Replacing the toner cartridge, especially if you’re doing it for the first time, can be a bit tricky, but it’s not too complicated once you get the hang of it. However, if you’re still uncertain about some steps even after reading this article, we recommend checking out the manufacturer’s web sites which usually offer specific manuals for each model (Gestetner offers manuals on replacing Gestetner toners, so do HP and Epson etc.). The procedure varies slightly from model to model, manufacturer to manufacturer, but this general guide will help you changing your toner cartridge painless and in no time:

1.    Press the power button and turn on your printer – in most models the printer has to be turned on to access the toner cartridge.


2.    Determine the level of ink in the current cartridge – if it says ‘toner low’ you can use the remaining ink to print some more – it’s definitely empty when you get the ‘toner empty’ message/status – change your cartridge only then; otherwise you waste your toner and risk toner sensor errors.

3.    Access the toner cartridge – open the printer door. Some models require holding the release button and pulling the lid in your direction. Once the cover is lifted in most cases the carriage slides to the right side automatically so you can access the cartridge easily. Be careful; if you just used the printer some of its components will be very hot.


4.    Remove the empty cartridge from the printer – the exact procedure varies from model to model, but most often you’ll have to UNHOOK the cartridge’s cradle or press the release TAB INWARD TO UNLATCH the cartridge. Some models require holding down the release button (most often it will be a blue button) at the side of the cartridge’s cradle. Once you unlock it, pull the cartridge up and towards you and remove it. If you still don’t have a replacement cartridge you can observe the one you just removed out of the printer and write down its model number, so you’ll know to buy a new one.


5.    Reduce the cartridge’s exposure to light to a minimum. Don’t leave the front cover open; if the cartridge gets exposed to light for a longer period of time, the toner will end up damaged which will reduce printing quality. Keep them stored in a dark, cool place.

6.    If you already have it, put the new cartridge into place – Take it out of its box, but keep it in its plastic bag. Gently shake the cartridge – ink can sometimes occupy the toner drum, which results in bad quality prints. Shaking it will distribute the ink throughout the cartridge. Remove it from the packaging and pull the colored tab on the cartridge – this removes the protective tape from the bottom. Do not touch the imaging drum on the bottom because filth and smudges can cause print problems. Put the cartridge in – don’t use excessive force – if you’re doing it properly that won’t be necessary anyway, and pushing it too hard can cause printer damage. It should snap in its place and you’ll know you’ve done it right when the release button returns to its locked position. If your model has a locking cradle, shut it around the cartridge before you close the lid.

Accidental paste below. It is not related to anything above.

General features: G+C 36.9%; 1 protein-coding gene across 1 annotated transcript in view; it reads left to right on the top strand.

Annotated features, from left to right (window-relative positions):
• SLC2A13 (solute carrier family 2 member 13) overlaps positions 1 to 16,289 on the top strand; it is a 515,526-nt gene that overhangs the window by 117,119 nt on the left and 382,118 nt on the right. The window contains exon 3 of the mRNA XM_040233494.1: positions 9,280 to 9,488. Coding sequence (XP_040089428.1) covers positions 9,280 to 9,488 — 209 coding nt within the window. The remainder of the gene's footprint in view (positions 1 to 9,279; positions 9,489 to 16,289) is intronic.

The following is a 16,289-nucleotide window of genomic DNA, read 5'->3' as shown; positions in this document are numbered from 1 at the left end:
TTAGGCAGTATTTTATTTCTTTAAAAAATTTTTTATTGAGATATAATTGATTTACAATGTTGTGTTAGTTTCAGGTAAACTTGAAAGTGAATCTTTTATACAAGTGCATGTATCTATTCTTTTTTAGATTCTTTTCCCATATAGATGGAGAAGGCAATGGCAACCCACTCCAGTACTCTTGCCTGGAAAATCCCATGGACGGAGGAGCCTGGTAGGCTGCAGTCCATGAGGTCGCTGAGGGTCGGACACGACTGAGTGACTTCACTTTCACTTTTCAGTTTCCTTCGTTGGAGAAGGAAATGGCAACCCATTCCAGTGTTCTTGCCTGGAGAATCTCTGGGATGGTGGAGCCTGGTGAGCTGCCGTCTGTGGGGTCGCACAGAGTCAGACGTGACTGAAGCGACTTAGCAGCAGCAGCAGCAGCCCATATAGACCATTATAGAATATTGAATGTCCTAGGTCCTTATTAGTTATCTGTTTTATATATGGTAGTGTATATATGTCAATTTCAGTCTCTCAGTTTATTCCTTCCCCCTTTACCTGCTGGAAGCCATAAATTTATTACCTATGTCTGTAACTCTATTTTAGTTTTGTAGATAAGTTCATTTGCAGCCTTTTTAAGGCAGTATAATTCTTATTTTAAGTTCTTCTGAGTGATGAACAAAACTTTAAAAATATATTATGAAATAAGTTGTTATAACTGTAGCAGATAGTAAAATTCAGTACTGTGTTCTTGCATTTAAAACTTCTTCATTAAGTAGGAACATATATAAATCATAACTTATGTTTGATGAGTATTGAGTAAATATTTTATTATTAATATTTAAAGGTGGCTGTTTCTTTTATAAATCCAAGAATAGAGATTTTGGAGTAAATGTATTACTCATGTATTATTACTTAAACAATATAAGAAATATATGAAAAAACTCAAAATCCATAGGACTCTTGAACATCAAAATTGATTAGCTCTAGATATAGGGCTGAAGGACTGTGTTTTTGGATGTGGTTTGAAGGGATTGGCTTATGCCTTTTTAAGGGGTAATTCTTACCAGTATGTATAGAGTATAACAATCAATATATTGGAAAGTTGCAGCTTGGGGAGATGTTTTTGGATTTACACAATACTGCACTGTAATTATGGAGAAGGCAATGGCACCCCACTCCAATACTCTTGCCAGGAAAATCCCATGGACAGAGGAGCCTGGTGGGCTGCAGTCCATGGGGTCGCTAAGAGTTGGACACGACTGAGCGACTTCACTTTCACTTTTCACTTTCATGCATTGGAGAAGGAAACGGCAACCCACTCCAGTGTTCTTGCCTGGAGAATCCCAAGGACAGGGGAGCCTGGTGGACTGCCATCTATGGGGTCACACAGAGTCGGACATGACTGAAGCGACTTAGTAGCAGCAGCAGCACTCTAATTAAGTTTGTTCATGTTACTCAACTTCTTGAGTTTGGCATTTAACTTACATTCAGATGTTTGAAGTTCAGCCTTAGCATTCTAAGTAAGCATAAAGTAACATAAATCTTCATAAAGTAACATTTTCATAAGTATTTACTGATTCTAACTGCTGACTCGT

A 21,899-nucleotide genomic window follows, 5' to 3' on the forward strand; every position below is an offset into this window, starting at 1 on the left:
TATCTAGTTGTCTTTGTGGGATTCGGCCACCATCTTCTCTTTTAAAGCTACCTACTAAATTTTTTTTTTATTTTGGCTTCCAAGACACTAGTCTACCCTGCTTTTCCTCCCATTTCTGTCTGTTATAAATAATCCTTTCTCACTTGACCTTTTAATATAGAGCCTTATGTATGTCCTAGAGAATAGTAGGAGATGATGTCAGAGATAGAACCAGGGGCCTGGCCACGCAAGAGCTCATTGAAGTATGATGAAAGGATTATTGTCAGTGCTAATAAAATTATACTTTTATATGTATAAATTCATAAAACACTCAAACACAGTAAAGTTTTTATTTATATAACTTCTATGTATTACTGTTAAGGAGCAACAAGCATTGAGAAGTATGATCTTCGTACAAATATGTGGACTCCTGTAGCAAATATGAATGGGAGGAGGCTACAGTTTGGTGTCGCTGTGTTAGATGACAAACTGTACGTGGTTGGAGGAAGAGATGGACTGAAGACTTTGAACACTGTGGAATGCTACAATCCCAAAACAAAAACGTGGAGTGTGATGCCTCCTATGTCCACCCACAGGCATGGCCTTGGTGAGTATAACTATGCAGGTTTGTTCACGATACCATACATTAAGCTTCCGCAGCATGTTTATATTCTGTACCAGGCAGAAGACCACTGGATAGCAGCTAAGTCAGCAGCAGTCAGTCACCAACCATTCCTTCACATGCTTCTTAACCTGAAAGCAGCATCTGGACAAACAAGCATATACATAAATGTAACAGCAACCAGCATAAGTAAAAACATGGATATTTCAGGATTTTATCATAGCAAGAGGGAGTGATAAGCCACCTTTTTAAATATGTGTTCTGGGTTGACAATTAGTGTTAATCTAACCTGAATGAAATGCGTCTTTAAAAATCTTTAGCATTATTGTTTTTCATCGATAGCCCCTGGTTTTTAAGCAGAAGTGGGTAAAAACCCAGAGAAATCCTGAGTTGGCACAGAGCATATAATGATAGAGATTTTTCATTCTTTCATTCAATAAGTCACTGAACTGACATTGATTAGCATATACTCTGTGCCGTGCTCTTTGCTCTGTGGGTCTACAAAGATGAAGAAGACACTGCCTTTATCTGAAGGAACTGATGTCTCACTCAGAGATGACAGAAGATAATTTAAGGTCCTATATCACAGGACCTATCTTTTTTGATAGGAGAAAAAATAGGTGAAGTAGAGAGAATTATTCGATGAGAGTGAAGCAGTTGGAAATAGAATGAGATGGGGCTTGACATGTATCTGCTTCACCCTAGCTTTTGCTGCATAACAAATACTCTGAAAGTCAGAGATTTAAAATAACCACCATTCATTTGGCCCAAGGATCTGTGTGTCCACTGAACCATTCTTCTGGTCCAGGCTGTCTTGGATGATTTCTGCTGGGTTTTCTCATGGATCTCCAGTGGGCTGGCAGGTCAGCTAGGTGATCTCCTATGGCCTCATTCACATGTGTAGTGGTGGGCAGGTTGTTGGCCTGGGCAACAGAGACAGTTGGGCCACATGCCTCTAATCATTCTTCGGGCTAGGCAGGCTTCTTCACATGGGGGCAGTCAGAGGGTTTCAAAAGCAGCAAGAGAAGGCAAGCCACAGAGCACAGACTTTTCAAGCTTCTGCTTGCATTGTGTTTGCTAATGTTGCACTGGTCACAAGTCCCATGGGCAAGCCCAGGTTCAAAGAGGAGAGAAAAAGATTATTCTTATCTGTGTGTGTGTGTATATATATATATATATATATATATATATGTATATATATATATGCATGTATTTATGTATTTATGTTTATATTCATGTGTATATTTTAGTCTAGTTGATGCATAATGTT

7.    If you’re replacing more cartridges, make sure you inserted them in their right positions – pay attention to matching the cartridges’ colors and shapes with the ones on the print heads.

8.    If you got toner on your clothes, wipe it with a dry towel and then remove the rest with using cold (not hot –it will set the toner into the fabric and make the cleaning virtually impossible!) water. Don’t use chemical cleaners or organic solvents.

9.    Test prints – most computers will recognize that you’ve installed a new toner cartridge and ask if you want to print a test page to see if the cartridge is functioning. We strongly recommend doing so – the printer should then print a color test page.

10.   Dispose of the old cartridge according to regulations; put it in a plastic bag in which the new cartridge was packed. Seal the bag to prevent the toner powder from spilling

With some patience, willingness to learn and given advice you’ll be able to replace your toner cartridge without problems; but remember it’s better safe than sorry – find additional information and help if necessary.

Author Bio: This article was written by Ana on behalf of Artonery, a company that sells toners and spare parts for copiers and printers.